Hey Ya'll! Still think voting your way out of this mess will work? Do you feel like that one blogger who says with a lisp "I don't believe in violence or armed action because we will reach critcial mass where everyone will awake and change things through legal (system) means" or some bullshit like that. Listen, anyone that says that in this day and time is working for the OTHER SIDE. I'm here to tell you the truth, not sugarcoat it and attempt to give you false hope in working within an utterly corrupt system.
Nashville voters reject 'English First' proposal
By JUANITA COUSINS, Associated Press Writer Writer – 36 mins ago AP –
NASHVILLE, Tenn. – Nashville voters rejected a proposal on Thursday that would have made it the largest U.S. city to require all government business be done in English.
With 100 percent of precincts reporting, unofficial results showed the "English First" proposal was defeated on a vote of 41,752 to 32,144. Proponents said using one language would have united the city and saved money, but business leaders, academics and the city's mayor worried it could give the city a bad reputation. They should be worrying about their lives, if real patriots had a say in it. Similar measures have passed elsewhere.
It wasn't clear exactly how much translation would have been silenced had the measure passed. While it called for all government communication and publications to be printed in English, it would have allowed an exception for public health and safety. Para el español, presione el número uno/对于漢語，按第二/for dumbass whites, press 3
The referendum's leader, city Councilman Eric Crafton, promoted it as a way to unite Nashville and prevent the kind of extensive translation services — and the associated expenses — provided by cities like New York or Los Angeles. He has pushed for English only since 2006 and got the issue before voters through a petition drive.
Business leaders, academics, religious leaders, Nashville Mayor Karl Dean and Gov. Phil Bredesen argued the measure would tarnish the city's welcoming image, harm tourism and business recruitment and endanger federal funding for many city services. It's time to argue that the above traitors should face Aryan justice.
Supporter Glenda Paul, 35, said having one language is an important part of keeping government small as she exited a voting precinct Thursday.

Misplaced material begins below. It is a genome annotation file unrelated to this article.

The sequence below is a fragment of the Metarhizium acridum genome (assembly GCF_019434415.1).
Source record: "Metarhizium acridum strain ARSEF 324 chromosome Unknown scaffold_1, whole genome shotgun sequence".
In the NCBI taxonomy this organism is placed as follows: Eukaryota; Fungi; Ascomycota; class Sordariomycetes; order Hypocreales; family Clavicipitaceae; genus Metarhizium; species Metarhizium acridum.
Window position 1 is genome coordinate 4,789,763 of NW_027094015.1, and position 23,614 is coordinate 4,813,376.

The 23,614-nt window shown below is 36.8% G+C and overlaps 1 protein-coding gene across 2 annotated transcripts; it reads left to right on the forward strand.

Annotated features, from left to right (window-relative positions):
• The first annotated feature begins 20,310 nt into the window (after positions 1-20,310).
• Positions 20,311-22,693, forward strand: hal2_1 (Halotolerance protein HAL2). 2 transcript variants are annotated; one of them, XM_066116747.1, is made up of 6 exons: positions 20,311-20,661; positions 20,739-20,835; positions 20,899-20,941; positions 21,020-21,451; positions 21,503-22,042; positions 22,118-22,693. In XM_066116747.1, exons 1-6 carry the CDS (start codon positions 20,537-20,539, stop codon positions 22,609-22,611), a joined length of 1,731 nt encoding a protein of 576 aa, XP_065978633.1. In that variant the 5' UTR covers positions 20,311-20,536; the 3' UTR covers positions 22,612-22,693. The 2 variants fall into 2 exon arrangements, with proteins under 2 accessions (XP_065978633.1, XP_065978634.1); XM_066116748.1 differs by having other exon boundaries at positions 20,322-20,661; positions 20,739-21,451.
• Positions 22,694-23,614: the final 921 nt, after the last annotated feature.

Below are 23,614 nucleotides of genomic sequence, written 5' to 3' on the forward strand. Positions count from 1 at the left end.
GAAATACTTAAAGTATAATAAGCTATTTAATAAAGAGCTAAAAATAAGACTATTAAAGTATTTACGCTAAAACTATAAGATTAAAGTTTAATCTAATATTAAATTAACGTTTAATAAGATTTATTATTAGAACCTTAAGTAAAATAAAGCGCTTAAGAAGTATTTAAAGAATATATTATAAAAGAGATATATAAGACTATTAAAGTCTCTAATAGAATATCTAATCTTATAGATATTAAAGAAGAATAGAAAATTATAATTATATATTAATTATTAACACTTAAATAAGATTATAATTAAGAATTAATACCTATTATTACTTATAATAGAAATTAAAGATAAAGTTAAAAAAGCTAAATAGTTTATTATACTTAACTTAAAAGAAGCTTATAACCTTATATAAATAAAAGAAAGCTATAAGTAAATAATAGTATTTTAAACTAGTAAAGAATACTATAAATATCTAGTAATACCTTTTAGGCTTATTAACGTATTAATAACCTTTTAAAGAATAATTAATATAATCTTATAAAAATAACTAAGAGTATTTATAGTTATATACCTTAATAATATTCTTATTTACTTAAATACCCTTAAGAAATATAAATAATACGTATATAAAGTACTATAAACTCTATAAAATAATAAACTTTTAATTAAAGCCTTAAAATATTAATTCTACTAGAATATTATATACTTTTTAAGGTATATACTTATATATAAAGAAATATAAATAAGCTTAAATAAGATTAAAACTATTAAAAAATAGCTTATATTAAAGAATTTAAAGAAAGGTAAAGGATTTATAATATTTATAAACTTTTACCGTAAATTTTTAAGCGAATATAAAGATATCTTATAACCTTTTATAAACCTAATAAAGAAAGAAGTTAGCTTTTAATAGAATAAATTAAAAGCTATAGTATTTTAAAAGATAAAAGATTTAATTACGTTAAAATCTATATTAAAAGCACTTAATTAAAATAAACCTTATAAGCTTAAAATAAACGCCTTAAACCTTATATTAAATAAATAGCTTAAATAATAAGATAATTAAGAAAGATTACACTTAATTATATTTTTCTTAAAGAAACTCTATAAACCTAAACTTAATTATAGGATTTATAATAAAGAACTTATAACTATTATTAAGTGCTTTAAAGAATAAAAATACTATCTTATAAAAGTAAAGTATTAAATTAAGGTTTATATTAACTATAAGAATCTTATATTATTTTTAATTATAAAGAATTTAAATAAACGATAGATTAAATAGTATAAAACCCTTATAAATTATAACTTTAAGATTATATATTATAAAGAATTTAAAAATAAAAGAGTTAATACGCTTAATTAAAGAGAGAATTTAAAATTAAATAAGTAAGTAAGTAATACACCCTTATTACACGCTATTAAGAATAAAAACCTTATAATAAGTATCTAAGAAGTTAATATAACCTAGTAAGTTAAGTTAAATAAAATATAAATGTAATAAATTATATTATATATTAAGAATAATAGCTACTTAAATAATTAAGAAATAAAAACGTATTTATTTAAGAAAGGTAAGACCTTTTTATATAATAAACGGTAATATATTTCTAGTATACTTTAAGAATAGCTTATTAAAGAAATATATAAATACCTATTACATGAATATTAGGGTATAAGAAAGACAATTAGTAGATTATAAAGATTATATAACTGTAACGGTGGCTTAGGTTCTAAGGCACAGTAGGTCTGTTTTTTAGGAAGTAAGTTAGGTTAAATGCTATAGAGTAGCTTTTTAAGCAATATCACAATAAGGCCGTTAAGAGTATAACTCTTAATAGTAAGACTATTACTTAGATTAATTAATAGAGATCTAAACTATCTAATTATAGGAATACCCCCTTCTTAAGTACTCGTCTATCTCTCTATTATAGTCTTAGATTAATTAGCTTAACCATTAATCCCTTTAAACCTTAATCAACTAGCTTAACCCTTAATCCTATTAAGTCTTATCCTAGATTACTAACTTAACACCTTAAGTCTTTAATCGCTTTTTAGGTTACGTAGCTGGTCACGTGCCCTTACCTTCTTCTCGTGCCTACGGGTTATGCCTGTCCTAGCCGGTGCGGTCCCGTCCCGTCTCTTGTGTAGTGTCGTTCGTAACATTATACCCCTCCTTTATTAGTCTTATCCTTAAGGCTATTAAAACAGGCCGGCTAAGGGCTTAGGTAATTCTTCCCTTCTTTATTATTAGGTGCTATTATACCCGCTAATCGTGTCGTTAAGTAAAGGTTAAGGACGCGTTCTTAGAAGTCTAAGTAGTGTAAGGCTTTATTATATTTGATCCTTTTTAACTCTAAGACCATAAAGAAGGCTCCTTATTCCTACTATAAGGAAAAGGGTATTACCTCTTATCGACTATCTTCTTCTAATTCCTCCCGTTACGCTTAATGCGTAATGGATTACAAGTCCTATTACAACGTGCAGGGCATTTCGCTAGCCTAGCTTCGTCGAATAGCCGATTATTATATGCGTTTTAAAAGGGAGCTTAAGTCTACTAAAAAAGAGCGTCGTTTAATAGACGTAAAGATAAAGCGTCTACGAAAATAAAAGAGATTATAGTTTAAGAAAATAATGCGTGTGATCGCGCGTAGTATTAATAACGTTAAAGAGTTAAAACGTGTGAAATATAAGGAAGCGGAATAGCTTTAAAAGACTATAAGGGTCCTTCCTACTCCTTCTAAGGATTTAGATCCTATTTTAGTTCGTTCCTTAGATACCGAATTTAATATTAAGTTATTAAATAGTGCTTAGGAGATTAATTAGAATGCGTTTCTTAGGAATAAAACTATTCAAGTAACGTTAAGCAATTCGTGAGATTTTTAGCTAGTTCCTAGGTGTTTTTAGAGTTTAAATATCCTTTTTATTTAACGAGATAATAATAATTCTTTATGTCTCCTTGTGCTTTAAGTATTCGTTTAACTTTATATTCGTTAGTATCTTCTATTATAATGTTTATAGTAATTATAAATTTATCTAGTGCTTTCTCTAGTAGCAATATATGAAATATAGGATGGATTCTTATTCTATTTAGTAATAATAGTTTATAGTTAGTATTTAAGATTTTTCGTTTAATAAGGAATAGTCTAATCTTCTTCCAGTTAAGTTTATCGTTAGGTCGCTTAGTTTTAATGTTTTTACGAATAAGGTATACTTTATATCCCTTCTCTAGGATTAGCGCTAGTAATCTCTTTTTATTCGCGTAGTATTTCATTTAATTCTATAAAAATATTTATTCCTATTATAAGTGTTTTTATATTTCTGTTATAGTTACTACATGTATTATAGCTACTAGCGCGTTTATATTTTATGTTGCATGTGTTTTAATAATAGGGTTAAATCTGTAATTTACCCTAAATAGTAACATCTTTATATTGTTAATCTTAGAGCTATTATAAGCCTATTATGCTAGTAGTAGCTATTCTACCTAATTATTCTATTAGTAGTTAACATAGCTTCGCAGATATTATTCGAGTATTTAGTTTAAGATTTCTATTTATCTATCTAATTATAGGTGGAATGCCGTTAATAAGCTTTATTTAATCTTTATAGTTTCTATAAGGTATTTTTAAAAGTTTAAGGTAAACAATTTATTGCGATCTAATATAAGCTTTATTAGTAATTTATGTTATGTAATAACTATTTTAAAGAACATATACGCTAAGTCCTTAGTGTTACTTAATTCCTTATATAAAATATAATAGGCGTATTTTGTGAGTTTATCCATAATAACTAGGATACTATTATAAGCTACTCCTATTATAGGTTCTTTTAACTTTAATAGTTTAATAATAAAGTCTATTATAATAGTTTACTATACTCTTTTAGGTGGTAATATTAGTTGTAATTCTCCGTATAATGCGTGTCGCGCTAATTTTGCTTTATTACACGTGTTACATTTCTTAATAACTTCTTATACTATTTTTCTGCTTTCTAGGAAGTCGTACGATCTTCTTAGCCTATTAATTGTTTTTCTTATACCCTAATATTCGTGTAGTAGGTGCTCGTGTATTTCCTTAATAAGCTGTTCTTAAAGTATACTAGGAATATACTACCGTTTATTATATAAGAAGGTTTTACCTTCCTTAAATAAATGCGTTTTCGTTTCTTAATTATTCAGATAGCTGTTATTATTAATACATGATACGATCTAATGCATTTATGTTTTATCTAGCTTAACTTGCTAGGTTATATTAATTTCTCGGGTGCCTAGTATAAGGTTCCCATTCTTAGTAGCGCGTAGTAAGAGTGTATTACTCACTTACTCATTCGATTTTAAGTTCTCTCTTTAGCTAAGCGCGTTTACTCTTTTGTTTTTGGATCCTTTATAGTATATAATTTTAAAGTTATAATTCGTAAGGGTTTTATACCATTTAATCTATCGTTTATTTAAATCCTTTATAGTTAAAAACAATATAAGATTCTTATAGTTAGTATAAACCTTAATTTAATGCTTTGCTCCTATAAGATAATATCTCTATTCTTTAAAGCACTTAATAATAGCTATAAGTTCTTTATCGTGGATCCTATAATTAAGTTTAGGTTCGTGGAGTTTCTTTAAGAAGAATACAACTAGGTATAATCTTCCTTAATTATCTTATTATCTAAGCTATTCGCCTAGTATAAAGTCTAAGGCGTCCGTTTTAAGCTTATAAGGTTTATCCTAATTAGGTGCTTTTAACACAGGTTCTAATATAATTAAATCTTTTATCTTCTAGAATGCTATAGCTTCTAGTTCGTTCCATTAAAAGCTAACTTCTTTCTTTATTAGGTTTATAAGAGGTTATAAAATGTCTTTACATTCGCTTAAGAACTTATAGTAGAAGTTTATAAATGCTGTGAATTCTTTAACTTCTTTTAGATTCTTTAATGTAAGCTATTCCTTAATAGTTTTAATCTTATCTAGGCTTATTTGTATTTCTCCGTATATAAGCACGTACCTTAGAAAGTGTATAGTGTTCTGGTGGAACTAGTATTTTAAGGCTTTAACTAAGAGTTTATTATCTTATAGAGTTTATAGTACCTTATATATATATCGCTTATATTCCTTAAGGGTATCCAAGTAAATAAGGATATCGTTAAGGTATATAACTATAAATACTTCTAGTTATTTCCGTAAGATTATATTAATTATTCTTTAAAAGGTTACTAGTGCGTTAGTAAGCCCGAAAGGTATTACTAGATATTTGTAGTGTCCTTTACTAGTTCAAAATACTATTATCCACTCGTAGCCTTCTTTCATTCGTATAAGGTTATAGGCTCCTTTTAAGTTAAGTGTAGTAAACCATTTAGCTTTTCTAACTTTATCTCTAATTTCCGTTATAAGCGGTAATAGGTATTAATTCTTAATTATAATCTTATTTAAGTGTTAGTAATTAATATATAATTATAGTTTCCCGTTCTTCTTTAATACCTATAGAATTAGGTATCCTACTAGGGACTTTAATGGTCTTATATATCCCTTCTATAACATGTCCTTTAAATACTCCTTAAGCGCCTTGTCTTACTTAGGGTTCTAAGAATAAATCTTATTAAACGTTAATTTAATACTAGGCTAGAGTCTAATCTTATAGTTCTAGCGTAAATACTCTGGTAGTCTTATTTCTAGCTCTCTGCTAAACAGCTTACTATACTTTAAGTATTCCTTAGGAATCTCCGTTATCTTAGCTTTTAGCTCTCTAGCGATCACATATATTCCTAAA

"If I moved to France to start a business, I would be expected to speak French and that doesn't mean that I am not welcome there. It just means I need to respect the language."
But Claire King, 31, who lives in East Nashville, said Thursday that she voted against the amendment because "it sends a message of intolerance." She said she thought multiple perspectives and languages enrich to the city's culture. I can see why Claire would have problems with English only, since she has problems speaking it, if the quote is accurate. Probably a negro.
Nashville's documented translation expenses have totaled $522,287 since 2004. By comparison, the special election cost $300,000. 522k that could have gone to fix roads or fund other services, down the diversity drain.
Thirty states, including Tennessee, and at least a dozen cities have declared English their official language, said K.C. McAlpin, executive director of Arlington, Va.-based ProEnglish, which donated money to support the referendum.
About 10 percent of Nashville's nearly 600,000 people speak a language other than English in their homes, according to census data. The city is 5 percent Hispanic and home to the nation's largest Kurdish community and refugees from Southeast Asia, the Middle East and Africa. All brought to you by your friendly Federal Government. Still think Washington is a government for white folks?
Associated Press Writer Rose French contributed to this story.